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Uber Uses Mobile Game To Recruit Drivers

If Andy Warhol were alive today, he might predict: “In the future, everything will be reduced to a 15-minute casual game.” That includes recruitment. Mass livery service Uber released a mobile game called Uber Drive that lets the player inhabit the world of an Uber driver, in the hopes of convincing some of them to actually give it a try.

Set in Uber’s hometown of San Francisco, Uber Drive tasks players with picking up fares at various spots and transporting them to other destinations, using real maps of the world’s hippest peninsular city.

Players are rewarded for picking up fares during “surge pricing” zones, allowing them to earn virtual cash, upgrade their vehicles and unlock extra features as they build their Uber empires.

If you’re having such a great time, you want to see the real thing, you can sign up for Uber and send in your application to become a driver from within the game. The game is also educational, helping show potential and current drivers their way around the city, while also teaching them about landmarks and popular attractions passengers may ask to visit. At the end of every trip the game then shows the player the fastest route and awards points based on how close they came.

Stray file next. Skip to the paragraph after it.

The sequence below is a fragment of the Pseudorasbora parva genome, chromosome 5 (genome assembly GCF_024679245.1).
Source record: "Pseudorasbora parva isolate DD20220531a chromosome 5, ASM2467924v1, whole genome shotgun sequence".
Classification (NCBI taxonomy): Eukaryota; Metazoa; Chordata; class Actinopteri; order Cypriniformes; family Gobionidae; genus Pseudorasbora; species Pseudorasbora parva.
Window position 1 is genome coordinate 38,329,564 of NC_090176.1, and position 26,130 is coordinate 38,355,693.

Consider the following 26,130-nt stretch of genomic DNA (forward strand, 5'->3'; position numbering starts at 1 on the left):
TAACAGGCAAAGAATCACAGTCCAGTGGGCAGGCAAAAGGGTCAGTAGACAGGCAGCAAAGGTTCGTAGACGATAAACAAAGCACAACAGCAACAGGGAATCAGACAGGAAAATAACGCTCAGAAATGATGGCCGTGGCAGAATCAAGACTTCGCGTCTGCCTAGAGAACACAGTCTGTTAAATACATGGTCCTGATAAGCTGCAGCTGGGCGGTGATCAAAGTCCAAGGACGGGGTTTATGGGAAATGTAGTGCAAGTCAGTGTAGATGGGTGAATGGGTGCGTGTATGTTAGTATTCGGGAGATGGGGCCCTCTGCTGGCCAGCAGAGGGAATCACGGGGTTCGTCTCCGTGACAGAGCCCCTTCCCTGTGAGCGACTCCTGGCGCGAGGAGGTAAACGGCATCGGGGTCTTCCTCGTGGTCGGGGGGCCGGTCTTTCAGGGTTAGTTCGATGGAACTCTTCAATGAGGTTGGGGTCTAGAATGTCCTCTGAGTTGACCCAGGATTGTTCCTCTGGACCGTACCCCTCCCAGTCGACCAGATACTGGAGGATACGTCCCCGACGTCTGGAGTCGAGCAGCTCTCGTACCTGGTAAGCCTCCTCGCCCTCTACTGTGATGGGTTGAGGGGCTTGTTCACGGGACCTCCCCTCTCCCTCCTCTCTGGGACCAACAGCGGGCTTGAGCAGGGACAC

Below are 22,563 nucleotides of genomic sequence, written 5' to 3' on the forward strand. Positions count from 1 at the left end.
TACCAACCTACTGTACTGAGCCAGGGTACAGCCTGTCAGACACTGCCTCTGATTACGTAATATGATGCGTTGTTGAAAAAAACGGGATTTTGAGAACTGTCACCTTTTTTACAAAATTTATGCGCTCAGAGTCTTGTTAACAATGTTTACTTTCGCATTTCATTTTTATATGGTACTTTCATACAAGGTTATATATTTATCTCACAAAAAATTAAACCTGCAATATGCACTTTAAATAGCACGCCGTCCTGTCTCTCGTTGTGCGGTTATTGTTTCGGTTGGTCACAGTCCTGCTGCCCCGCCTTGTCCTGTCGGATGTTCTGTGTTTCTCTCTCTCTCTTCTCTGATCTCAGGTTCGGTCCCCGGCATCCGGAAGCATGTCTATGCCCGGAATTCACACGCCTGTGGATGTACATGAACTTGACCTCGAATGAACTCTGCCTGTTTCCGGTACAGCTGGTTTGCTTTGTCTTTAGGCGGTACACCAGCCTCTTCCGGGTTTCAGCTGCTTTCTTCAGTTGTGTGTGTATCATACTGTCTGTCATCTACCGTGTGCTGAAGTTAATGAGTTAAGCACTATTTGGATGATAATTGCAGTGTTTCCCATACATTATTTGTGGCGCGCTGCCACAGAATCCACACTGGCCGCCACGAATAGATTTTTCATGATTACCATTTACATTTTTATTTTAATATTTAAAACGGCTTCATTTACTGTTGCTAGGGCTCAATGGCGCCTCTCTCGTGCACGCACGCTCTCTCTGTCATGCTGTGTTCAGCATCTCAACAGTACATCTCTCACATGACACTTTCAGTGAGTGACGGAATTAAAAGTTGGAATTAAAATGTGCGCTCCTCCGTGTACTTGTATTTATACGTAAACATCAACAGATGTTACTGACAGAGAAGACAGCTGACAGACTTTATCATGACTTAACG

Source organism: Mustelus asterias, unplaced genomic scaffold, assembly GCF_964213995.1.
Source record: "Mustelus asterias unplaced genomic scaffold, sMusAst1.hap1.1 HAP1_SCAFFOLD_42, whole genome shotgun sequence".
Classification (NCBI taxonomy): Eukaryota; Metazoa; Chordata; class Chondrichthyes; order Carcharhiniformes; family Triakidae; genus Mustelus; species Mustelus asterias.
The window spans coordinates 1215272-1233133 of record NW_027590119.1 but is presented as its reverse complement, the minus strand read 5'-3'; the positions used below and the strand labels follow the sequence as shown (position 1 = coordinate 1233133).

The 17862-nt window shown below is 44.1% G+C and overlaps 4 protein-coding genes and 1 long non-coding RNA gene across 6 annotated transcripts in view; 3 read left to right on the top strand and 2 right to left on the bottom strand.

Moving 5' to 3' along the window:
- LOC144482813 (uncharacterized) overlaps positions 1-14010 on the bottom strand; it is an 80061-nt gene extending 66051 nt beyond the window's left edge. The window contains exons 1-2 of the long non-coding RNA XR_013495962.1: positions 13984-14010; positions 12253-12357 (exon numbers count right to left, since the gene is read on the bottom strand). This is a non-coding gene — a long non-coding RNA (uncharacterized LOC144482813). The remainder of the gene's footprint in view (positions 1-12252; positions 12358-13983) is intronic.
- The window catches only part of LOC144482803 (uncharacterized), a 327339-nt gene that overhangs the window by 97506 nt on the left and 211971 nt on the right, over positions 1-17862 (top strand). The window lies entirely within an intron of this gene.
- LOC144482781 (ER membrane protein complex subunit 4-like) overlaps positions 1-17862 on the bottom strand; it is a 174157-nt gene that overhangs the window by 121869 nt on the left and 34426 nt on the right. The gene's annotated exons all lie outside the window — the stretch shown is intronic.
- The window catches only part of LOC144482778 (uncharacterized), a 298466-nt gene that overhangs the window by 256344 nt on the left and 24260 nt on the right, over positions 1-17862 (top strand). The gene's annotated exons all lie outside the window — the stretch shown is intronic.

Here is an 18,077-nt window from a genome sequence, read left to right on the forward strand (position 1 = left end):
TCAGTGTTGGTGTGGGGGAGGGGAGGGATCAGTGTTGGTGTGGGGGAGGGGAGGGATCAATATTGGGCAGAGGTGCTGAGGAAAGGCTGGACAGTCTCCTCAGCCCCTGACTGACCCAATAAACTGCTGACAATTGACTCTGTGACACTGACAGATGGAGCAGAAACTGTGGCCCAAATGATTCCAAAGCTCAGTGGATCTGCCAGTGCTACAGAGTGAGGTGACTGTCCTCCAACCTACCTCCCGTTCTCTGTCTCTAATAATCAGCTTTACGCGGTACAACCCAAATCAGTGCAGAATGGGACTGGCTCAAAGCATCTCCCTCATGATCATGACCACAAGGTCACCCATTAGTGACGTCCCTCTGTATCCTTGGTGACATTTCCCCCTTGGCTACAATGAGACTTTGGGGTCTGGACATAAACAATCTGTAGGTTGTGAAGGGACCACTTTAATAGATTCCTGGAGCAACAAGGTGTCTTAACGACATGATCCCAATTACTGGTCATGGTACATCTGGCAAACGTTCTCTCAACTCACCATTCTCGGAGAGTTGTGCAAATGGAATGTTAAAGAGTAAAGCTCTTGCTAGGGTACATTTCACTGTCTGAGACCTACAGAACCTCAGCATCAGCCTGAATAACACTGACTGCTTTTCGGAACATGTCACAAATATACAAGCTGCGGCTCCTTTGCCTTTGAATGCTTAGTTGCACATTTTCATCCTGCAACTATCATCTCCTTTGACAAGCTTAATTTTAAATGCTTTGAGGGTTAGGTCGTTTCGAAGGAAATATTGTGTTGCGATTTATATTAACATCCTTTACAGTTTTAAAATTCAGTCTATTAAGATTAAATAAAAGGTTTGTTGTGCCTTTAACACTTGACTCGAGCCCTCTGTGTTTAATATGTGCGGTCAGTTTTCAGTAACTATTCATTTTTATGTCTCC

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The educational aspect could help address one common source of complaints about Uber --  that new, inexperienced drivers sometimes don’t know the best routes to destinations. Depending on the game’s success, Uber may take the next logical step and introduce other city maps for Uber Drive players to navigate.

Uber is also looking to expand the scope of its business to include non-human cargo.

Last month, TechCrunch reported that Uber is planning to launch a same-day online retail delivery service. According to the report, Uber has already issued training documents for drivers and couriers who want to participate in the service. About 400 retailers, including Neiman Marcus, Louis Vuitton, Tiffany’s, Cohen’s Fashion Optical and Hugo Boss, are said to be considering participating in what will be called the Uber Merchant Delivery Program.

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